1Spam Musubi lovers don’t need to leave town to get their fix
(from left to right) Rice Jefe’s Spam musubi, carne asada musubi, Hot Cheetos musubi
As a Half-Asian, San Luis Obispo transplant of 12 years (have I earned my ‘Local cred’ yet? I feel like I have), originally coming from the Seattle area, one of the things I really miss is the plethora of amazing Asian and Pacific Islander restaurants. Back in Seattle, there was a teriyaki takeout joint on every corner and the locals called everything from Manapua to Char Siu Bao, “hum bao” because they were so abundant.
In stark contrast is the local Asian food selection in SLO, where I must drive to Los Osos for my favorite Thai food, Paso Robles for the best Korean, and Santa Maria for my Hawaiian food fix. Thank Goshi’s for existing, I don’t know what I would do without an authentic Japanese restaurant in the city I live in. This is where Rice Jefe comes in.
Rice Jefe is a family-owned pop-up restaurant headed by chef Kevin Avila-Sanroman, who is taking Hawaiian-style Spam musubi and putting his unique spin on them. Operating out of Benny’s Kitchen, a multi-restaurant kitchen in the old Papa John’s location next to Kona’s Deli on Foothill, Rice Jefe offers a selection of Hawaiian food mere minutes away from my home. Only available on specified Sundays thus far, pre-orders start over a week in advance and tend to sell-out prior to the weekend.
For those who are not familar, Spam musubi is a Hawaiian snack usually sold in grocery and convenience stores, adapted from the Japanese omusubi and onigiri, which are triangular or cylindrical salted rice balls wrapped in seaweed and sometimes filled with traditional fillings like pickled plum (umeboshi), salted salmon (sha-ke), or bonito flakes in soy sauce (okaka). Hawaiians replaced the filling with a slice of Spam, optionally fried in shoyu, teriyaki, or oyster sauce, and a classic snack was born!
One of the best parts about contemporary Hawaiian cuisine is that it is a mash-up of all cultures that either settled or immigrated to the Islands over the years. Polynesian dishes and ingredients combine with Chinese, Japanese, Korean, Filipinx, Puerto Rican, and Portuguese dishes and ingredients, along with what is available on the Islands to create unqiue Hawaiian variations of traditional Asian comfort food.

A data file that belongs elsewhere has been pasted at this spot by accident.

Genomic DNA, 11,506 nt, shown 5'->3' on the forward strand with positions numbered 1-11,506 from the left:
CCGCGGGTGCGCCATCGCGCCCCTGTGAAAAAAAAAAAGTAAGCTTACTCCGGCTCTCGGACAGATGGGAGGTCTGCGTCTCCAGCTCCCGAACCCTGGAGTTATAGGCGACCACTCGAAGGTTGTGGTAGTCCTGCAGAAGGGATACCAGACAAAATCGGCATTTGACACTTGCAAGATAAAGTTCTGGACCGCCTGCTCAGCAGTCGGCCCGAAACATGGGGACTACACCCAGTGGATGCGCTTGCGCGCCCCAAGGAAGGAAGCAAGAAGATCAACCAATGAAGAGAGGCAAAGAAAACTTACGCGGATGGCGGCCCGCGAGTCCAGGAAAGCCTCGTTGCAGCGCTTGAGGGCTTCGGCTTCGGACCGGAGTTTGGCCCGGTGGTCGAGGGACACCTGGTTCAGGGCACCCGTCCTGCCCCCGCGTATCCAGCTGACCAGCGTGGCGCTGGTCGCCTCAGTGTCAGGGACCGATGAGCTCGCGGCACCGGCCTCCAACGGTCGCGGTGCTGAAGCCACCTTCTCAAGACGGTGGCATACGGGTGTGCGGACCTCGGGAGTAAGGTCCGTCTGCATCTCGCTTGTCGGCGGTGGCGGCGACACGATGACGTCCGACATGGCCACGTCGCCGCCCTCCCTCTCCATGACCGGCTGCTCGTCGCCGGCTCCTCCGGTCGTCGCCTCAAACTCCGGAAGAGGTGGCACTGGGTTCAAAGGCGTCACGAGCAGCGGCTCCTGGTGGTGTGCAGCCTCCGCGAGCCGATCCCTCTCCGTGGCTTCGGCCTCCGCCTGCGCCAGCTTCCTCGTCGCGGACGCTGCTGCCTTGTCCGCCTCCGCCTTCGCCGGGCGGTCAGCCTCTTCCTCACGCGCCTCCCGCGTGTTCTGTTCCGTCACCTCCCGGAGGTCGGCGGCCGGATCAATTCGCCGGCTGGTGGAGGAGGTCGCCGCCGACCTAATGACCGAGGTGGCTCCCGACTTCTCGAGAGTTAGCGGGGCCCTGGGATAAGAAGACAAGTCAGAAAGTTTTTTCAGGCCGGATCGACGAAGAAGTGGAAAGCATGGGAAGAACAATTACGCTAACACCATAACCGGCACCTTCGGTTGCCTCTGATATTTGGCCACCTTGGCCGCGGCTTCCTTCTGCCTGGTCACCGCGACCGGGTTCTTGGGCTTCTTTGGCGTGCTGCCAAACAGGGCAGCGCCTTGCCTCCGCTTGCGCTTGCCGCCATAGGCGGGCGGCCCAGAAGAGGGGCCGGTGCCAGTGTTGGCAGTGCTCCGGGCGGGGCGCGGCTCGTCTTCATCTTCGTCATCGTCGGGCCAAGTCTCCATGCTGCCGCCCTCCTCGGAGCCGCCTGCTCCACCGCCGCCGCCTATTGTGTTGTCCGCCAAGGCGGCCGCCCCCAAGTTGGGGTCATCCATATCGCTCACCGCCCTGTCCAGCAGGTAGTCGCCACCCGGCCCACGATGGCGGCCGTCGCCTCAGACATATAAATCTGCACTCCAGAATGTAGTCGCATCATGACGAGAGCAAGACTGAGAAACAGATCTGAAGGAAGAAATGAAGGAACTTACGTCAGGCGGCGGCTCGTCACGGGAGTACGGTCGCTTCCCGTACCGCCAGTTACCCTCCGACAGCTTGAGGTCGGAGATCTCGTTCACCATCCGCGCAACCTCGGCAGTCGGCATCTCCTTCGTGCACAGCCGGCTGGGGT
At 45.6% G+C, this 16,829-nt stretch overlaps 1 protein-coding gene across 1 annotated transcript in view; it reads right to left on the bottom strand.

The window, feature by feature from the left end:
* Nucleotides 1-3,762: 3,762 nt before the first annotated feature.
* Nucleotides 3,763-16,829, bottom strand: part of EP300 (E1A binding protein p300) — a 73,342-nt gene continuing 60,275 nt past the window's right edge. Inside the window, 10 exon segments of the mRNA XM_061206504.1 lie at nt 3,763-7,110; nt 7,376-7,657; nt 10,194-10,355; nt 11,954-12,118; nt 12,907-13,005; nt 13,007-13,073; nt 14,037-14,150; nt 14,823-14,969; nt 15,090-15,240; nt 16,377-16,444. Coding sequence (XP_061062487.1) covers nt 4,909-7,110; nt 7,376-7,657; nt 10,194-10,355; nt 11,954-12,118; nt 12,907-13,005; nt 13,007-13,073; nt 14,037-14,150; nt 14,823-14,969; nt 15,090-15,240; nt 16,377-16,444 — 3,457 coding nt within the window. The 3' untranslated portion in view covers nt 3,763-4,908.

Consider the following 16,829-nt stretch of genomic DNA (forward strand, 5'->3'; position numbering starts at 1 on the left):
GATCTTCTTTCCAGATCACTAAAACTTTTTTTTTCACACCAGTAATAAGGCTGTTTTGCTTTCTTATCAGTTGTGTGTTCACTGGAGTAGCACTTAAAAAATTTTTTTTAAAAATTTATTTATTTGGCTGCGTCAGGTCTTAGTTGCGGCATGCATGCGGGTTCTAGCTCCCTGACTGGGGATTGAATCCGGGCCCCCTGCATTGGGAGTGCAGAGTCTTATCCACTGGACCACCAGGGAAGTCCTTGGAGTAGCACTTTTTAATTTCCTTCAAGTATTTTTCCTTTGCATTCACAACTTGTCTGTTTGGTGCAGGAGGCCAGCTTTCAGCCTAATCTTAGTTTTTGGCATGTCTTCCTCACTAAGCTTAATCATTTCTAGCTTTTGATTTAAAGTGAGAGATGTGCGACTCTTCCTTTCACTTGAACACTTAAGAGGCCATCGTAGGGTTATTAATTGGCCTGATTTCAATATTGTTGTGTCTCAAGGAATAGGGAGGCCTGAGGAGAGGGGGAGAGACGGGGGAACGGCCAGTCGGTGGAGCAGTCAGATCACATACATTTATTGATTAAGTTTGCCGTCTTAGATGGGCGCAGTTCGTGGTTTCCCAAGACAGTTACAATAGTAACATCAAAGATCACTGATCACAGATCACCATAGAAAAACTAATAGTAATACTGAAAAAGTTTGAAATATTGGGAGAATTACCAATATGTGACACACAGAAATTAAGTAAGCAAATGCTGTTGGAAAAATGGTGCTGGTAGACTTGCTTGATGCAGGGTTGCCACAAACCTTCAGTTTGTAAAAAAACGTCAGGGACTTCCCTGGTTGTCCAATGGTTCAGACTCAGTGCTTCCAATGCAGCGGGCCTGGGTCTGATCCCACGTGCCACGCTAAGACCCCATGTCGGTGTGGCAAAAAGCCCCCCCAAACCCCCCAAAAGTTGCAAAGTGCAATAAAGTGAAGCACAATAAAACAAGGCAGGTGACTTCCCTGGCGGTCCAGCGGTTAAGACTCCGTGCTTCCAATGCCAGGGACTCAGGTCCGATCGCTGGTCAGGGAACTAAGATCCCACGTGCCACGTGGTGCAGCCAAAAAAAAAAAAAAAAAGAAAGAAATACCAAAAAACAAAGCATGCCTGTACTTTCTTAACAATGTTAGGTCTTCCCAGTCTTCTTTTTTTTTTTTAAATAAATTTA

Bringing it back home to SLO, Rice Jefe gets to take that one step further as Avila-Sanroman has taken the wonderful flavors and DNA of these beloved dishes and made it his own. Their first offering was a ‘Tamago Omusbi Sandwich,’ in which Tamagoyaki (Japanese style sweet omelet), Spam, and cheese was wrapped in rice, Kewpie mayo, furikake, and nori (seaweed). While some on Instagram misidentified it as Spam musubi, it was closer to Japanese Onigirazu, which has a rectangular shape and more of a sandwich build to it than proper musubi. The combination of flavors were fantastic, albeit it a little messy to eat without its contents spilling everywhere, but it came in a paper liner to catch any overflow.
The second pop-up featured a more traditional Hawaiian style Spam musubi as well as two other variations that were equally delicious, with well-seasoned Koshihikari rice. I cannot stress enough how disappointing it is to have Spam musubi with plain, unseasoned rice. Some would argue that using sushi rice in musubi is overkill or too fancy, but I’ve had other musubi in this county that lack any character at all because the rice is not only unseasoned but cooked poorly. At least attempting a sushi rice means the chef cares about the flavor profile. I digress, the Spam is glazed in teriyaki and topped with furikake. A second musubi is filled with carne asada in lieu of the Spam and topped with a house-made spicy mayo and furikake. My favorite of the three was directed at my Millennial senses, Hot Cheetos and cream cheese filled musubi topped with Tajin and furikake. This last musubi is perfect for the vegetarian in your life who loves Hot Cheetos (you know the one).
The price of the musubi were the only thing to give me pause as I devoured them all with a voracity, they run about double the price of what they would in Hawaii or even ‘locally’ (only by driving to Arroyo Grande or Santa Maria though because California Fresh’s are about the same price), but I find the convenience and artisan nature of these musubi to be worth it to satiate my longing for some ono grindz.
Finally, not to overlook wife Briana Avila-Sanroman’s contribution to Rice Jefe as baker of Japanese confectioneries, they have offered Japanese butter cookies, Russian teacakes, and a white chocolate ganache filled Matcha Milk Bun thus far.
Find Rice Jefe on Instagram at @Rice_Jefe, where announcements for their upcoming Sunday Pop-ups are posted. The next pre-order starts Sunday, July 11th for fulfillment Sunday, July 18th at Benny’s Kitchen on Foothill and features taiyaki (a Japanese fish-shaped cake) in addition to musubi!